An Introduction to Religion

Religion is a cultural system of beliefs, practices and ethical codes. It also involves the idea of a higher power that governs the universe and a sense of purpose in life. It often includes rituals, a belief in one or more gods and goddesses, sacred books, a clergy to lead the community, and places, days and symbols that are held holy.

Anthropologists believe that religion grew out of human curiosity about the unknown and fear of uncontrollable forces in nature. It attempts to manipulate these uncontrollable forces through magic and supplication. Magic tries to directly control parts of the environment, such as the weather and success in hunting. Religious people supplication tries to control the universe by asking for help from a deity.

A number of philosophers have attempted to define religion. German philosopher Friedrich Schleiermacher (1775-1854), for example, saw it as “the inclination of the mind to acknowledge its dependence on something beyond itself, and to worship it, and to try to acquire union with it through acts of homage.”

Philosopher Wilhelm von Humboldt (1803-1859) suggested that religion was a “complex, organic whole” consisting of many elements. He believed that the concept of religion is more a general category for an entire civilization than a specific grouping such as Christianity or Islam.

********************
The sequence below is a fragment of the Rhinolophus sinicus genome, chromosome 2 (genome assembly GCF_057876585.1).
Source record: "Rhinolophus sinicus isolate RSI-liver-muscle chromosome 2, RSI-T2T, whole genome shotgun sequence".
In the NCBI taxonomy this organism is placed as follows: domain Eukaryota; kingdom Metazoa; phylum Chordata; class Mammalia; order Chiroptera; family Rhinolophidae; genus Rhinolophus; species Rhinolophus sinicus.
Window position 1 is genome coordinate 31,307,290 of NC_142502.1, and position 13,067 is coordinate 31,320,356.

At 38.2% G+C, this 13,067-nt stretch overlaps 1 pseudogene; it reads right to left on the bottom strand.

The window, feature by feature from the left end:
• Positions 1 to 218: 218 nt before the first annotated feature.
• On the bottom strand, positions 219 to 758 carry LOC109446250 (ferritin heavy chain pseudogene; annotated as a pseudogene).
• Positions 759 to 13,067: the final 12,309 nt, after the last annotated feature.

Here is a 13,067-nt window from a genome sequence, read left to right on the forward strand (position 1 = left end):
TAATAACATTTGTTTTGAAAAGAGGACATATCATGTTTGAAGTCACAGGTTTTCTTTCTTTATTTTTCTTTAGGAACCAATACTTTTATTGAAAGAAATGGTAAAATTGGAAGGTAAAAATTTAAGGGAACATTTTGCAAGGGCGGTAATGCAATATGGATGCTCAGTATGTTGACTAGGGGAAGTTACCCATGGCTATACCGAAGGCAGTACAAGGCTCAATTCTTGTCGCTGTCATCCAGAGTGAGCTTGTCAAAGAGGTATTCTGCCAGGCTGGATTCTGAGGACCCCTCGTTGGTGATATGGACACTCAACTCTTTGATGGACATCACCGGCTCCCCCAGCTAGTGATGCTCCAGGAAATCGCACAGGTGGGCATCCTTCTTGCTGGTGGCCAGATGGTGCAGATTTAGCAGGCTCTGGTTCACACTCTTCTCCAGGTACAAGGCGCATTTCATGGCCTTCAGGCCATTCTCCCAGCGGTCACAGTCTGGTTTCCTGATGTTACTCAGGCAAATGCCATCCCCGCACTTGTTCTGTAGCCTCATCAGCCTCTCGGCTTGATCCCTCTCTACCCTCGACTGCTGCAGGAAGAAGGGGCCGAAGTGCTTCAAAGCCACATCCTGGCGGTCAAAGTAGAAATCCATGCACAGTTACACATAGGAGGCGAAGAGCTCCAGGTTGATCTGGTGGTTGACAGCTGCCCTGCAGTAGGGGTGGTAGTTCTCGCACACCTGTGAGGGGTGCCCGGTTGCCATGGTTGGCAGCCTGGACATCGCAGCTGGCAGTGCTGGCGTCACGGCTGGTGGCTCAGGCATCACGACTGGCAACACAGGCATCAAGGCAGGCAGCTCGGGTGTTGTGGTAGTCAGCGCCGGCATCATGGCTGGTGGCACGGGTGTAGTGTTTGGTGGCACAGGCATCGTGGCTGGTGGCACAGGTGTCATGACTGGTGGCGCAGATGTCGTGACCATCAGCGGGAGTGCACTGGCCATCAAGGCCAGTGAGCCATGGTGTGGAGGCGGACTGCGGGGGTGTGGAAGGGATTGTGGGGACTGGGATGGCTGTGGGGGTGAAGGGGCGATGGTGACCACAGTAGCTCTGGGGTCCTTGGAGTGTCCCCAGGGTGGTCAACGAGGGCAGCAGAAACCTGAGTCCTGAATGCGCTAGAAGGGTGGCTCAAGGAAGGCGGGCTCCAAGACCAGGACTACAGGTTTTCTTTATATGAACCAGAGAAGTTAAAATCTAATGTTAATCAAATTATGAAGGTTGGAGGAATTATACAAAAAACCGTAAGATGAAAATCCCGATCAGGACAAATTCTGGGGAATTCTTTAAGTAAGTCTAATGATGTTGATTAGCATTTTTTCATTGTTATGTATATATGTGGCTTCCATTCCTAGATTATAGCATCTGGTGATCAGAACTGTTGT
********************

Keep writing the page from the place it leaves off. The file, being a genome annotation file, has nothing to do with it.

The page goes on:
Emile Durkheim (1858-1917) was a 19th century social theorist who studied the role of religion in society. He analyzed religion to find out whether it has an objective side and a subjective one. On the objective side, he found that religion makes people recognize their dependency on a superior Being. On the subjective side, it calls into play not only the will but the intellect and the imagination and stirs emotions such as love.

Karl Marx (1818-1883) was another 19th century philosopher who studied the relationship between religion and society. He saw that the concept of religion reflects and perpetuates social stratification, which in turn promotes class conflict and political upheaval. He also said that religion is the opium of the poor and working classes.

In the 20th century, scholars have continued to refine theories of religion. The modern study of religion is often comparative in approach, attempting to compare the beliefs, practices and organizational structures of different cultures. These studies are often based on the ideas of such philosophers as Hans Jonas and Rudolf Otto.

The term religion is often used as a taxon for groups of social practices that are common to a region or a population. However, it is important to distinguish this concept from the more vague notion of spirituality or worldview, which refers to a person’s overall perspective on his or her existence in the universe and how that perspective affects his or her actions. These views can be similar or contradictory, and can even be based on very different cultural traditions. These differences often make them difficult to study and compare in a meaningful way. The goal of the modern study of religion is to develop a comprehensive typology of these diverse phenomena.